NUKU'ALOFA, Tonga – Tongans went to church and prayed Sunday as Tropical Cyclone Rene barreled toward their islands, threatening to intensify and directly hit the South Pacific nation.
After brushing past American Samoa and Samoa on Saturday without doing much damage, the powerful storm was moving southwest on a track that would take it across central and southern Tonga, Nadi Tropical Cyclone Center forecaster Alipate Waqaicelua said.
The storm was centered about 212 miles (340 kilometers) northeast of the Tongan archipelago at midafternoon Sunday, he said.
"With this southward movement ... it's heading directly toward Tonga," Waqaicelua told The Associated Press. "If the center goes right on (this track), then within 24 to 36 hours it will be very close to Tonga."
The storm will be accompanied by hurricane-force winds, heavy rain and powerful sea surges, he said.
Rene was packing winds of 90 miles an hour with gusts of up to 130 mph and was expected to intensify in the next 12 to 24 hours, Waqaicelua said.
In the Tongan capital of Nuku'alofa, there was little evidence of preparations for the cyclone. Few buildings were shuttered, but fishing boats were returning to port.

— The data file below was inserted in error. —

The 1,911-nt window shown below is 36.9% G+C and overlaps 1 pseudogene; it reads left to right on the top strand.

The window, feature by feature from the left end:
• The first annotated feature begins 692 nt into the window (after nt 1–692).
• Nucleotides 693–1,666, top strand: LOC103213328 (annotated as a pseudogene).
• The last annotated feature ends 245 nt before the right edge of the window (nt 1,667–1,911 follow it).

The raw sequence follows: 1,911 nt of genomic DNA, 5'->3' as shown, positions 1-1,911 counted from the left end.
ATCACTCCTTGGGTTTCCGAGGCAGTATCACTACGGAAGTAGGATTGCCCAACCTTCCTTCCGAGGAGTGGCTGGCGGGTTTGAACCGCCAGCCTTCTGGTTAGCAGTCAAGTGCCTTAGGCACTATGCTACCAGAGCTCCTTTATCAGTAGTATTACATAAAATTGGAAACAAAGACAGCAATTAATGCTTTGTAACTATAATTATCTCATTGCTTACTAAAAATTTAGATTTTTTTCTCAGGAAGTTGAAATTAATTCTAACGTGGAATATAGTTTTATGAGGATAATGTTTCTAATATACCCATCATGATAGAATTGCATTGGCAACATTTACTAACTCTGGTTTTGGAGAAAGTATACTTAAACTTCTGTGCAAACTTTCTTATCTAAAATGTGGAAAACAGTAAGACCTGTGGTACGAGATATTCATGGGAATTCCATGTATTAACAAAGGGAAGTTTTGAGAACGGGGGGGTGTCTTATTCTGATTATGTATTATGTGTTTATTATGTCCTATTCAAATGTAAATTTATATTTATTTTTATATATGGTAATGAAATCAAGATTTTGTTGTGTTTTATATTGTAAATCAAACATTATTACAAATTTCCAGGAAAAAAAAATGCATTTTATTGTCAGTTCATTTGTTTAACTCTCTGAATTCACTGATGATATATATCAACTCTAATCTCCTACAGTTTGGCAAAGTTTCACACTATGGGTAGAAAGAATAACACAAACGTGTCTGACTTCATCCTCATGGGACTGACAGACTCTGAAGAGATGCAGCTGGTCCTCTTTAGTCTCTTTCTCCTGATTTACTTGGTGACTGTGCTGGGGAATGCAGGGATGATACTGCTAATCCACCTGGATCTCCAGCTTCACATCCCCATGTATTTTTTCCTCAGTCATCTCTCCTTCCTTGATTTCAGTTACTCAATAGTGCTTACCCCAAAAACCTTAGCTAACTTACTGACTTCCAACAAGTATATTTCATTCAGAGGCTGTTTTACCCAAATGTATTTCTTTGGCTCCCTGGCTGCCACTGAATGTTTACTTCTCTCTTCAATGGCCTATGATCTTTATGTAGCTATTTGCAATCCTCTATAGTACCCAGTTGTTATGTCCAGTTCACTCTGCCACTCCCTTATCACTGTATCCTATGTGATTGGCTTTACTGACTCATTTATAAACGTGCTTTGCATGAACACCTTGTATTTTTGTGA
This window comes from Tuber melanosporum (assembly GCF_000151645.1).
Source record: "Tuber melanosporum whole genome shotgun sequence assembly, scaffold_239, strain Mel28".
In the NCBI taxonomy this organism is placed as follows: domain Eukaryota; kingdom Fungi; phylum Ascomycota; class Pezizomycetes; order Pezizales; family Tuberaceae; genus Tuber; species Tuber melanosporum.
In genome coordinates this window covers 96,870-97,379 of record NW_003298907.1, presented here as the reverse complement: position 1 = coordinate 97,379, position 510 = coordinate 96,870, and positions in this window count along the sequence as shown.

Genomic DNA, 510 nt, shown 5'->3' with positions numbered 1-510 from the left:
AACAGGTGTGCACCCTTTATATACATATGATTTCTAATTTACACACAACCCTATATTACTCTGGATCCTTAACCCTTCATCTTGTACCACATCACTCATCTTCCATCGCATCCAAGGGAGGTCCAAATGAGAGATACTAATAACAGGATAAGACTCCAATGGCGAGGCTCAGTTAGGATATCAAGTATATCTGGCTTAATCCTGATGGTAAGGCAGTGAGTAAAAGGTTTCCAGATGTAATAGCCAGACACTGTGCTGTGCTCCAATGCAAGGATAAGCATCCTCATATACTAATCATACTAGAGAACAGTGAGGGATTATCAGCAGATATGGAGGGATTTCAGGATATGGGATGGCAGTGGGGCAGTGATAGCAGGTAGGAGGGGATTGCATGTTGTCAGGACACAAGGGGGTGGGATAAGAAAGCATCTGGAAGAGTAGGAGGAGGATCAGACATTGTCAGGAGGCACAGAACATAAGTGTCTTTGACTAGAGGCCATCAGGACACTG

Tonga's meteorological office warned that the cyclone could "increase to very destructive hurricane force."
The storm missed both American Samoa, a U.S. territory, and neighboring island nation Samoa on Saturday, causing heavy rains, high winds and heavy sea swells but sparing more devastation to both areas, which were battered last year by a tsunami that killed 226 people.
Rene never made landfall on either American Samoa's main island of Tutuila or the Manu'a island group. At Sunday church services, residents of the U.S. territory offered prayers and hymns of thanksgiving that American Samoa escaped the worst of the cyclone.
American Samoa Gov. Togiola Tulafono said a preliminary report indicated minimal damage to homes and government property from the storm which did knock down trees and cause scattered power outages.
Tulafono confirmed there was one death indirectly caused by Rene — a 50-year-old man, who fell from a two-story apartment building while trying to board up a portion of the building on Friday.
He said the government was conducting a damage assessment on the main island and the Manu'a group.
About 300 people sought refuge at emergency shelters Saturday morning, but many of them had returned to their homes by Sunday morning.
Inter Island Airways, which provides domestic service, said there was no damage to the runways at the two domestic airports in Manu'a and fights resumed Sunday morning. Flights were suspended last Thursday.